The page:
By Zachary Stieber
Tornadoes left at least 26 dead in Mississippi, with dozens more injured, officials said on March 25.
In addition to the dead and injured, four people are missing in the state, the Mississippi Emergency Management Agency said in a statement.
“Unfortunately, these numbers are expected to change,” the agency said.
Mississippi Gov. Tate Reeves said that “at least” 23 Mississippians were killed by the tornadoes.
Tornadoes hit the city of Winona and inflicted damage in Silver City and Rolling Fork, all in central Mississippi, according to the National Weather Service.
“The loss will be felt in these towns forever. Please pray for God’s hand to be over all who lost family and friends,” Reeves said in a statement.
Throughout Saturday morning, people walked around dazed and in shock as they broke through debris and fallen trees with chain saws, searching for survivors. Power lines were pinned under decades-old oaks, their roots torn from the ground.
Wonder Bolden was holding her granddaughter, Journey, while standing outside the remnants of her mother’s now-leveled mobile home in Rolling Fork on Saturday morning.
“There’s nothing left,” the 44-year-old hospice worker said, looking out at the car that had landed on top of a diner that used to be 60 feet away from her driveway. “There’s just the breeze that’s running, going through—just nothing.”
Rolling Fork Mayor Eldridge Walker told WJTV that the storms damaged many homes, including his own.
“What we found was devastation all around us,” Walker said. “My city is gone. But we are resilient and we are going to come back strong,” he added to CNN.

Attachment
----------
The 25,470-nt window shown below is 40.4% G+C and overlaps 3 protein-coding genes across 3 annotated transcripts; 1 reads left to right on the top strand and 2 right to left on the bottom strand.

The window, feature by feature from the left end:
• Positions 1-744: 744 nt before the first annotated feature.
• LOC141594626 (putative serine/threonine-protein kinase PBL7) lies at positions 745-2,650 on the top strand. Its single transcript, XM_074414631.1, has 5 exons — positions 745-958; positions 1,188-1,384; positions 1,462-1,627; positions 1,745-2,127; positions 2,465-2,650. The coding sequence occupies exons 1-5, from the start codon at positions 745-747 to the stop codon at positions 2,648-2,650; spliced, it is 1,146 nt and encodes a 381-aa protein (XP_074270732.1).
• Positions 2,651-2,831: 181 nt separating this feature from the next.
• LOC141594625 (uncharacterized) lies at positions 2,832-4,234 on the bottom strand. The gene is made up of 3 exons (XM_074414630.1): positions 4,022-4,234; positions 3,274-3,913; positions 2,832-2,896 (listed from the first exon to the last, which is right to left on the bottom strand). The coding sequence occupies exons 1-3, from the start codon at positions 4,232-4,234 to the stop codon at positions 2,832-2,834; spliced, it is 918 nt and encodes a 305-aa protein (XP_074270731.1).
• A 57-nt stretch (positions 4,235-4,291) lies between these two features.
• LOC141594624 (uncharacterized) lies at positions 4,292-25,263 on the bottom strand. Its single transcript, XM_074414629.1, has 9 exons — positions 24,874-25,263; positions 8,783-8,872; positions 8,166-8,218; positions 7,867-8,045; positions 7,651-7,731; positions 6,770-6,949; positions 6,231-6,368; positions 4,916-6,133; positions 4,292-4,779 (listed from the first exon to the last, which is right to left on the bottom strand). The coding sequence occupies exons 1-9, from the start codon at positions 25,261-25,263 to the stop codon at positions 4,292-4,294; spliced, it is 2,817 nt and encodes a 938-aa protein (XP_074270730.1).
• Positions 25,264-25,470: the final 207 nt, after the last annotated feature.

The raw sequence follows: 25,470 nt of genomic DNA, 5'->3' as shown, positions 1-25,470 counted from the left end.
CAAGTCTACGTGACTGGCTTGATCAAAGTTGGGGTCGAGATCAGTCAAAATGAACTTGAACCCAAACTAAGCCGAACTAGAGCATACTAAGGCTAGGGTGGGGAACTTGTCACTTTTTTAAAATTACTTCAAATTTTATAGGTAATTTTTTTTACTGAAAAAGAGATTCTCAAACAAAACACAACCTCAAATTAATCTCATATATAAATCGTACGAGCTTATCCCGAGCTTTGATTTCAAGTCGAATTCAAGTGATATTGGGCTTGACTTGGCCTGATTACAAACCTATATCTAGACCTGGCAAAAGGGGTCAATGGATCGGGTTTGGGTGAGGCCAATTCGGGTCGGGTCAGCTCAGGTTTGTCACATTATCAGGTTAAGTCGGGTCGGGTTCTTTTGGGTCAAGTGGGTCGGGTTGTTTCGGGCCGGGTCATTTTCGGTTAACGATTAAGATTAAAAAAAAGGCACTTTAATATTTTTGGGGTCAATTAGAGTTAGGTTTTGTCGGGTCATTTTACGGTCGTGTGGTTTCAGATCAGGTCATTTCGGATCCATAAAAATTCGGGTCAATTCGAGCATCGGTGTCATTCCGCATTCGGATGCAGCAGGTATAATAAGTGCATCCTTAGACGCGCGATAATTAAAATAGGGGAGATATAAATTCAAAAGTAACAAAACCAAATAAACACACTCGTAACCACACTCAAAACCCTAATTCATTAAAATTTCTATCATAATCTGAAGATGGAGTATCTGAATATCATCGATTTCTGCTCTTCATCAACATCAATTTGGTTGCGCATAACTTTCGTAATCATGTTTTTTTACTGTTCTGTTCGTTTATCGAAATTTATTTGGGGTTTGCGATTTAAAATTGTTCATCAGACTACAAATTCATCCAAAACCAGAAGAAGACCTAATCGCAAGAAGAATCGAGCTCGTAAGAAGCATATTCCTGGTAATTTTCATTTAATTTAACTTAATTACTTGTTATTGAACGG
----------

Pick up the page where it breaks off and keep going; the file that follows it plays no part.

Reeves was briefed by emergency officials on Saturday and described the storms as inflicting “devastating damage.” He was traveling to Sharkey County to view firsthand the toll.
President Joe Biden and Deanna Criswell, administrator of the Federal Emergency Management Agency, communicated to the governor that the federal government is sending resources and workers.
“To those impacted by these devastating storms, and to the first responders and emergency personnel working to help their fellow Americans: we will do everything we can to help. We will be there as long as it takes. We will work together to deliver the support you need to recover,” Biden said in a statement.
Mississippi emergency officials said that crews were still searching for people.
“We have numerous local and state search and rescue teams that continue to work this morning. A number of assets are on the ground to assist those that have been impacted,” the Mississippi Emergency Management Agency said.
The storms struck the state on Friday night and wreaked havoc before moving into Alabama.
Barns, trees, and power lines were brought down by the weather.
As of Saturday morning, tens of thousands of households in the South were without power, according to poweroutage.us.
The Associated Press contributed to this report.